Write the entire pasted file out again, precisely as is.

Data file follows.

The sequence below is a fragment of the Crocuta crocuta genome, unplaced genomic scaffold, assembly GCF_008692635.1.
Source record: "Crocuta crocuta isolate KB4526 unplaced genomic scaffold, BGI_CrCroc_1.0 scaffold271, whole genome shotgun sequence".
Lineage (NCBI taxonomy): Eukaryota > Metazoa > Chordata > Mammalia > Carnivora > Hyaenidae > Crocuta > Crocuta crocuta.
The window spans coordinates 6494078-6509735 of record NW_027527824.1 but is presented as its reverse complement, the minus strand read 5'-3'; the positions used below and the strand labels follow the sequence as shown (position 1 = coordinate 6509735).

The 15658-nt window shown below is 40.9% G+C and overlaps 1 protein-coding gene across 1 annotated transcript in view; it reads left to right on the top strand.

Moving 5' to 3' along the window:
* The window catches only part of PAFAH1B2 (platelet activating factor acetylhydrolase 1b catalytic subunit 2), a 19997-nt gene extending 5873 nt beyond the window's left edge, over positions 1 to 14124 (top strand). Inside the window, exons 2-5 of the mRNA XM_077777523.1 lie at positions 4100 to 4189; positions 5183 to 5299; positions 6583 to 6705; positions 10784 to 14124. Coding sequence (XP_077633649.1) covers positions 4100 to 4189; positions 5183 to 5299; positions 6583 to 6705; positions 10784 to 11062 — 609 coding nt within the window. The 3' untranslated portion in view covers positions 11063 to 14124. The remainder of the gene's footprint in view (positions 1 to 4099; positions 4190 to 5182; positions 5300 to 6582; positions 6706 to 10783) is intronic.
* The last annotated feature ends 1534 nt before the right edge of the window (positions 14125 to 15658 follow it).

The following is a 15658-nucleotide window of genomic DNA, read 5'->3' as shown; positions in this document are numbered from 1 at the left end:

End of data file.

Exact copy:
The sequence below is a fragment of the Crocuta crocuta genome, unplaced genomic scaffold, assembly GCF_008692635.1.
Source record: "Crocuta crocuta isolate KB4526 unplaced genomic scaffold, BGI_CrCroc_1.0 scaffold271, whole genome shotgun sequence".
Lineage (NCBI taxonomy): Eukaryota > Metazoa > Chordata > Mammalia > Carnivora > Hyaenidae > Crocuta > Crocuta crocuta.
The window spans coordinates 6494078-6509735 of record NW_027527824.1 but is presented as its reverse complement, the minus strand read 5'-3'; the positions used below and the strand labels follow the sequence as shown (position 1 = coordinate 6509735).

The 15658-nt window shown below is 40.9% G+C and overlaps 1 protein-coding gene across 1 annotated transcript in view; it reads left to right on the top strand.

Moving 5' to 3' along the window:
* The window catches only part of PAFAH1B2 (platelet activating factor acetylhydrolase 1b catalytic subunit 2), a 19997-nt gene extending 5873 nt beyond the window's left edge, over positions 1 to 14124 (top strand). Inside the window, exons 2-5 of the mRNA XM_077777523.1 lie at positions 4100 to 4189; positions 5183 to 5299; positions 6583 to 6705; positions 10784 to 14124. Coding sequence (XP_077633649.1) covers positions 4100 to 4189; positions 5183 to 5299; positions 6583 to 6705; positions 10784 to 11062 — 609 coding nt within the window. The 3' untranslated portion in view covers positions 11063 to 14124. The remainder of the gene's footprint in view (positions 1 to 4099; positions 4190 to 5182; positions 5300 to 6582; positions 6706 to 10783) is intronic.
* The last annotated feature ends 1534 nt before the right edge of the window (positions 14125 to 15658 follow it).

The following is a 15658-nucleotide window of genomic DNA, read 5'->3' as shown; positions in this document are numbered from 1 at the left end: